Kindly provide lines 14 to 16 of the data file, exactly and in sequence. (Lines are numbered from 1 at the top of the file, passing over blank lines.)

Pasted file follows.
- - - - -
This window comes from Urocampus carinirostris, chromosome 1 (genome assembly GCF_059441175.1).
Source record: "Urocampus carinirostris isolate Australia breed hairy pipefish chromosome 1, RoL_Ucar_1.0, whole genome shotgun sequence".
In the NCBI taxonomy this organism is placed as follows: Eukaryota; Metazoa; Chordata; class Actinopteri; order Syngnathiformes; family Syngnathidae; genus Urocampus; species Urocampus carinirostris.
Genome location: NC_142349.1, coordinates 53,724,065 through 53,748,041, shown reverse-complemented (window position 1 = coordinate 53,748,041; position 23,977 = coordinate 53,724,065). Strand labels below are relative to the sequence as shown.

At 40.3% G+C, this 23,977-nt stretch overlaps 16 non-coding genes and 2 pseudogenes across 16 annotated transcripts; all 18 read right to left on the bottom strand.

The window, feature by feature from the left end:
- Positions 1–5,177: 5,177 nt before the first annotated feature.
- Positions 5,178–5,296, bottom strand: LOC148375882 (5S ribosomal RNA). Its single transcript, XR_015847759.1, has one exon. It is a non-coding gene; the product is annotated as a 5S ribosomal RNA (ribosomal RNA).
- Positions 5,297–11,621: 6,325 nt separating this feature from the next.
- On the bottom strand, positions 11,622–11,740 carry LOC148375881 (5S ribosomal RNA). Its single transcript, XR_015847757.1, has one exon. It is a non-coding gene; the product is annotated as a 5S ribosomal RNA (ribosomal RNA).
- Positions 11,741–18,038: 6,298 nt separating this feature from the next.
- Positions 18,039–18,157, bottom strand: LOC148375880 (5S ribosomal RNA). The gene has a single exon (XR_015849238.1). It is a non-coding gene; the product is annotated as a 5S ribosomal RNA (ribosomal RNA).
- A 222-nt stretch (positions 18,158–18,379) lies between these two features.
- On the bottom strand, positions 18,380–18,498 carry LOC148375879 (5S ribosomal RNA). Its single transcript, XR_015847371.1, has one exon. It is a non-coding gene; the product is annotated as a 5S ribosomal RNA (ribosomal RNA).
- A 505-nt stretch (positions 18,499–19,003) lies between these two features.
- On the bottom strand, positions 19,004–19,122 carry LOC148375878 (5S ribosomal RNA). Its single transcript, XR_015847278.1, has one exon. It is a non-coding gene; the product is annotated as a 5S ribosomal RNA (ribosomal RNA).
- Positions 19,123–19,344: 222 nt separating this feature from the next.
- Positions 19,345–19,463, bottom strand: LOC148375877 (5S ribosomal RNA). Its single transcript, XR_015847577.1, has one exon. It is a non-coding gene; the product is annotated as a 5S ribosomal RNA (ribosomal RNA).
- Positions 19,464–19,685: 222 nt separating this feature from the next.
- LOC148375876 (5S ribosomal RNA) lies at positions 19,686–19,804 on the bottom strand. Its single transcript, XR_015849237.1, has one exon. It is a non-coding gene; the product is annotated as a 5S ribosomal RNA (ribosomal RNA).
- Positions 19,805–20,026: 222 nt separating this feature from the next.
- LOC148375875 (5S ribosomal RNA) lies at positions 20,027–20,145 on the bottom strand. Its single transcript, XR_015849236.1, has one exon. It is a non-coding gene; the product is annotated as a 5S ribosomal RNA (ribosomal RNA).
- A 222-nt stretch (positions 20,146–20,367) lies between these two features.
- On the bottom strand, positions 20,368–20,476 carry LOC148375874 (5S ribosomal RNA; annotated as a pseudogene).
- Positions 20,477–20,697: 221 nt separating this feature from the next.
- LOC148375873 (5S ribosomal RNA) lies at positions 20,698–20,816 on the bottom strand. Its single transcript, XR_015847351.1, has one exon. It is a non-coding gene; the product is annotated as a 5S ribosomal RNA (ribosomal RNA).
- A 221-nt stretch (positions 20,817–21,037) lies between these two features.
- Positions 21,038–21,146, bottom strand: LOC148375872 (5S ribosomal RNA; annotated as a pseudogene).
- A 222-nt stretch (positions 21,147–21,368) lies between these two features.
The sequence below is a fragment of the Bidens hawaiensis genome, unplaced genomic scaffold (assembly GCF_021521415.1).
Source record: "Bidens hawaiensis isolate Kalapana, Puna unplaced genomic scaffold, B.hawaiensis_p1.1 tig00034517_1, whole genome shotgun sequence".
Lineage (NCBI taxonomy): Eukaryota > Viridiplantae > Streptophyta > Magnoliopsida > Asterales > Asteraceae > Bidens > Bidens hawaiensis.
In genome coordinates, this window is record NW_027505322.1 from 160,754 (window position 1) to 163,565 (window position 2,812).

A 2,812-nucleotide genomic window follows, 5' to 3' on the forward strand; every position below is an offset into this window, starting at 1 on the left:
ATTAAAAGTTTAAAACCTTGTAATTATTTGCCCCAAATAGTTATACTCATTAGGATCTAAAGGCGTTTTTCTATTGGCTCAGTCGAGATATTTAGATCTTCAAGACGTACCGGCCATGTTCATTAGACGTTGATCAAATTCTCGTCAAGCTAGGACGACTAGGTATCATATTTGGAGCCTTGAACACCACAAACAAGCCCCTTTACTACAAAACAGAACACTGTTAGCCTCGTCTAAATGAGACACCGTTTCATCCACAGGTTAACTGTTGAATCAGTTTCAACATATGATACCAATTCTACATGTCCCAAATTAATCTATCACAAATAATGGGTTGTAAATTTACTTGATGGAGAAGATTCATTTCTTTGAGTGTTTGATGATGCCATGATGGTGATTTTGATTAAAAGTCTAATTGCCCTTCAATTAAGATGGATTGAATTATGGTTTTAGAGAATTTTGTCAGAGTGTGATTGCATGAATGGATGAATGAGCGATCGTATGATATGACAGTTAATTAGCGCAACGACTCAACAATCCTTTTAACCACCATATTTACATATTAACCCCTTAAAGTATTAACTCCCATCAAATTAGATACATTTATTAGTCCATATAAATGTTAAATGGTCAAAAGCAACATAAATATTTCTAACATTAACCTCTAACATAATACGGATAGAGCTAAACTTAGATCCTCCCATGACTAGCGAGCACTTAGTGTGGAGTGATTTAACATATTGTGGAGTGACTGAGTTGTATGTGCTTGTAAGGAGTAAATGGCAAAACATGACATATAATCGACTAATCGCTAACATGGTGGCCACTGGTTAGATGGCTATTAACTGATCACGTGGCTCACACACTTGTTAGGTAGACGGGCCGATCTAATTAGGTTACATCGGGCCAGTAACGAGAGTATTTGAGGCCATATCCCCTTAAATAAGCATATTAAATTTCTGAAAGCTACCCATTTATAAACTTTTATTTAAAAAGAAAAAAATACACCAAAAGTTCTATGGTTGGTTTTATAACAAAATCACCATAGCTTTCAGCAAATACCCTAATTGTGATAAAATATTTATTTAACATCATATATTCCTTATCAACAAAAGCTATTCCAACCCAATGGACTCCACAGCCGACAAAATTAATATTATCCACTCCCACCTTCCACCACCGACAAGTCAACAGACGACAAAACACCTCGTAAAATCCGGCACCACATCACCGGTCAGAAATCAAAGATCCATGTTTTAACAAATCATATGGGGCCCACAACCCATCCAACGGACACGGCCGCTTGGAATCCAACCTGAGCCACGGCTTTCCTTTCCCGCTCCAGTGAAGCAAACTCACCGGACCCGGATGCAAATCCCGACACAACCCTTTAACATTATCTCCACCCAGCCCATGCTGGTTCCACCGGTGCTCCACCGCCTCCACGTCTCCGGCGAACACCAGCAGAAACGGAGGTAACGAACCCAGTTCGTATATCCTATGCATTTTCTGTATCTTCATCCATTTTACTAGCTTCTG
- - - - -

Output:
- On the bottom strand, positions 18,380–18,498 carry LOC148375879 (5S ribosomal RNA). Its single transcript, XR_015847371.1, has one exon. It is a non-coding gene; the product is annotated as a 5S ribosomal RNA (ribosomal RNA).
- A 505-nt stretch (positions 18,499–19,003) lies between these two features.
- On the bottom strand, positions 19,004–19,122 carry LOC148375878 (5S ribosomal RNA). Its single transcript, XR_015847278.1, has one exon. It is a non-coding gene; the product is annotated as a 5S ribosomal RNA (ribosomal RNA).